History & Description:
Kumquat means gold orange in Chinese and these fruits are thought to be native to China. They are referenced in Chinese literature as far back as the 12th century. Kumquats are tiny orange or yellow, football-shaped fruits and are related to citrus fruits, however, in 1915, they were given their own genus, Fortunella instead of being considered a citrus fruit. Kumquats are an unusual fruit because the edible skin is sweet and the flesh is quite tart which leaves a pleasant citrus taste in the mouth. These delicious fruits grow on small evergreen trees that grow to approximately ten feet high.
Kumquats deliver a good dose of vitamin C which helps to maintain a healthy immune system. They are low in fat and calories which makes them a healthy snack. These oval shaped gems deliver other nutritional benefits such as fiber to help maintain regularity and they contain traces of calcium which is an important mineral for healthy bones.
Choosing & Storing:
Look for kumquats with golden-yellow to reddish-orange skin. Choose fruits that are firm and heavy for their size. Avoid kumquats that are too soft or have bruising. They can be refrigerated in a plastic bag in your refrigerator up to a week. Wash the kumquats well just before using.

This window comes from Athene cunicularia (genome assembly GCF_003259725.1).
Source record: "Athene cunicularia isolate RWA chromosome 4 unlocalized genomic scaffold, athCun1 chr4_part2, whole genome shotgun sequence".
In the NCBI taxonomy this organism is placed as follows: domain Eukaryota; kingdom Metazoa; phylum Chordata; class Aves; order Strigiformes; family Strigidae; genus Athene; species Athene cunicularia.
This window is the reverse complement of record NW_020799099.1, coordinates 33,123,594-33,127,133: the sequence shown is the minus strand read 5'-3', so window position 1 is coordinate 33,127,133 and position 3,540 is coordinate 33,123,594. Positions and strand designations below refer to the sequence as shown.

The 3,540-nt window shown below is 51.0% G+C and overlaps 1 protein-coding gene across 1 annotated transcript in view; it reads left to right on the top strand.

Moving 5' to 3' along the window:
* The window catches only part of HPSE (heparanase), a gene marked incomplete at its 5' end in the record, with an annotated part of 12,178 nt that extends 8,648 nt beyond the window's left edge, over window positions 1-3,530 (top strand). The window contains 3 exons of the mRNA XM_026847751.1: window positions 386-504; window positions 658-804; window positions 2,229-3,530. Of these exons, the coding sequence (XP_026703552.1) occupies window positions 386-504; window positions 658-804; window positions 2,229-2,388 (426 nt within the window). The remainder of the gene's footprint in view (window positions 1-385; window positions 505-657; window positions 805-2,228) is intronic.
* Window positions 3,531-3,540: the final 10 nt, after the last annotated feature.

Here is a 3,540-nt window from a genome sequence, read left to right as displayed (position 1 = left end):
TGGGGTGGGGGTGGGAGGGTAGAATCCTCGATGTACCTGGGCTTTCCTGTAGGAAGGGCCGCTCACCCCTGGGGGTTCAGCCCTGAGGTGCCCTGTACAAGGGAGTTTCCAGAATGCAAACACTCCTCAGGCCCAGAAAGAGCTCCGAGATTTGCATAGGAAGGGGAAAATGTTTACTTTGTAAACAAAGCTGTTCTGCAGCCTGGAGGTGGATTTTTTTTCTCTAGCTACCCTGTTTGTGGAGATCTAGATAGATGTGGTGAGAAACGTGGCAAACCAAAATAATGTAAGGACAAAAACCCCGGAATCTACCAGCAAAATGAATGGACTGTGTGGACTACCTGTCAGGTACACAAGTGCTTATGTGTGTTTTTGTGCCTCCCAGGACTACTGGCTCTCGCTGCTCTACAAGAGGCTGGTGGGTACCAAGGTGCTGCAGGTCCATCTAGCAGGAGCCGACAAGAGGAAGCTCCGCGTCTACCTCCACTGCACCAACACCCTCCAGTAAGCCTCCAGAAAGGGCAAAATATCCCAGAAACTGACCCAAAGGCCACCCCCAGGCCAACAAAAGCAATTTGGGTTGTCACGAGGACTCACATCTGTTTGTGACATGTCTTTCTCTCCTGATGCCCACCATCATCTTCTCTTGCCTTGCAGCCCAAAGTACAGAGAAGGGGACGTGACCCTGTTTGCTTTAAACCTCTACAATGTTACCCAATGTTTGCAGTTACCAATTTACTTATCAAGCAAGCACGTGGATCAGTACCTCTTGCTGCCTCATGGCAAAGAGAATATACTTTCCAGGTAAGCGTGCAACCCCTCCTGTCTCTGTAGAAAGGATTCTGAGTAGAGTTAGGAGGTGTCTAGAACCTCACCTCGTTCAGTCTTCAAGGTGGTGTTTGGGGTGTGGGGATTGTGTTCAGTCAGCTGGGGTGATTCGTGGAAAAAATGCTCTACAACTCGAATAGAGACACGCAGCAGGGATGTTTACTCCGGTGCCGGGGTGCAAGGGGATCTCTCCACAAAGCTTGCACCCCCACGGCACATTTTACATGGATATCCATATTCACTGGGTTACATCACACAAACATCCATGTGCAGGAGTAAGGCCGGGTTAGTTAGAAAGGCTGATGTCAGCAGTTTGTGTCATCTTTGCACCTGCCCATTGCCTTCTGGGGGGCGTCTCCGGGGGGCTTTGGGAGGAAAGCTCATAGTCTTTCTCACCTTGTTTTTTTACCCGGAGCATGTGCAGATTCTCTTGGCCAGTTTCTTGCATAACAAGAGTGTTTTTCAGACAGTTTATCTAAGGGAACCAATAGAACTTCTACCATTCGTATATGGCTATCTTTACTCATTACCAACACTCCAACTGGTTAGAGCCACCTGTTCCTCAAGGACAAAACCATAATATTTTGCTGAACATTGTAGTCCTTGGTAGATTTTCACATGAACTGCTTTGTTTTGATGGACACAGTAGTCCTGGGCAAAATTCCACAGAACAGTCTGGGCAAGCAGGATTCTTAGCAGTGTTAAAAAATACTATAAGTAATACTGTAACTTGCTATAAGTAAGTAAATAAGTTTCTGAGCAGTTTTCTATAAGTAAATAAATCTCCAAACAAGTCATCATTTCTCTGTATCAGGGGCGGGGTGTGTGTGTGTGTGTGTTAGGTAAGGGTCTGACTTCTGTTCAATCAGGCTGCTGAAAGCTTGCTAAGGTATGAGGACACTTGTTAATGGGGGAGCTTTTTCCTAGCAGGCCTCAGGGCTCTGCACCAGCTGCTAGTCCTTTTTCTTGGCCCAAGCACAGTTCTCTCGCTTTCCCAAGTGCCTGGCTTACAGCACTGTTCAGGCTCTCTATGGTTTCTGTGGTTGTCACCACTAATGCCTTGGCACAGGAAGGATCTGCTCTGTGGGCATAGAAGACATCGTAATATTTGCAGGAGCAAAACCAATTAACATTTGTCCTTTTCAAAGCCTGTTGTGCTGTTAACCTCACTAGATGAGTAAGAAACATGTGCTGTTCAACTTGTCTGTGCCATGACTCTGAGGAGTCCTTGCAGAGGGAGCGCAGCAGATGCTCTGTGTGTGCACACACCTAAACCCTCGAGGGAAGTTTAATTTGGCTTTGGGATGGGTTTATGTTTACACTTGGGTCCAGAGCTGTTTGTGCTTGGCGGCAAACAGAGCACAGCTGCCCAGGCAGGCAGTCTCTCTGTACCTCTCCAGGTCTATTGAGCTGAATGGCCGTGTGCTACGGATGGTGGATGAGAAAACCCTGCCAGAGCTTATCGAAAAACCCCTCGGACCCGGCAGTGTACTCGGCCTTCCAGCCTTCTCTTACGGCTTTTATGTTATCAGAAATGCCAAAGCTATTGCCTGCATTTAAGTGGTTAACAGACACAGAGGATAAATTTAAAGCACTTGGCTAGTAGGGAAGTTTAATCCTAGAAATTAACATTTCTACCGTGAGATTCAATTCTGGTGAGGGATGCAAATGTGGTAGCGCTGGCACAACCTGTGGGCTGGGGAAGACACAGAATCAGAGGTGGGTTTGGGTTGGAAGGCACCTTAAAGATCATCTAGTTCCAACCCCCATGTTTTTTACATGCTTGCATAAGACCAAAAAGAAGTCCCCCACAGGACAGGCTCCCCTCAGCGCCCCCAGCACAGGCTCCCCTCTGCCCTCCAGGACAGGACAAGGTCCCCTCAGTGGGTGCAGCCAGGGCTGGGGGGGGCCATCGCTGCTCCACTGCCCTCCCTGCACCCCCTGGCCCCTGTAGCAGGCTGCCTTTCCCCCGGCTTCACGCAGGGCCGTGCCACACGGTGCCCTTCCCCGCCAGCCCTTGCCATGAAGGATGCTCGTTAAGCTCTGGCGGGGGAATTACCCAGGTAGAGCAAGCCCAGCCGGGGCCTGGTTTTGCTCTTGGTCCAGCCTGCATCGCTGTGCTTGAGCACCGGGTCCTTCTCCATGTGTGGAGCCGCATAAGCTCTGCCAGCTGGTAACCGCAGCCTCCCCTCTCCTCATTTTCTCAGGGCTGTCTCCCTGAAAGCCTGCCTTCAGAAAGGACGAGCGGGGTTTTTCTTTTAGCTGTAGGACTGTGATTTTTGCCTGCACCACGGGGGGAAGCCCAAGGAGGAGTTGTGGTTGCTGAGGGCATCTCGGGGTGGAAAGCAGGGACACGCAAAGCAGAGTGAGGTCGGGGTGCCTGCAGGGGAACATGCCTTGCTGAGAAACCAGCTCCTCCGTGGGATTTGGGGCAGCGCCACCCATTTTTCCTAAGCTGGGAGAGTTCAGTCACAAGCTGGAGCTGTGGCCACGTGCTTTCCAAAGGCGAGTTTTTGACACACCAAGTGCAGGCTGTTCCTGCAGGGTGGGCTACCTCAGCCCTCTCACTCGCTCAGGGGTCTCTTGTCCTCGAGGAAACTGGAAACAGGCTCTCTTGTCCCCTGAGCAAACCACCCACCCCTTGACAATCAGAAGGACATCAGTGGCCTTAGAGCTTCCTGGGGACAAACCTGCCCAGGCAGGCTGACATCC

Tips for Preparing Kumquats:
Did you know that one pound of kumquats equals approximately 24 small fruits? Kumquats are eaten whole, candied, pickled, and used to make relishes, preserves and marmalades. These interesting and delicious fruits can be eaten raw as a snack or added to salads. Kumquats do not need to be peeled. They can be eaten with the skin on. Serve them like grapes as a snack. Kumquats have a distinctive taste with their sweet peel and sour juice. The seeds should not be eaten. Use kumquats in baking to add flavour to cakes, cookies, pies and muffins. Kumquats also complement seafood, chicken or pork dishes.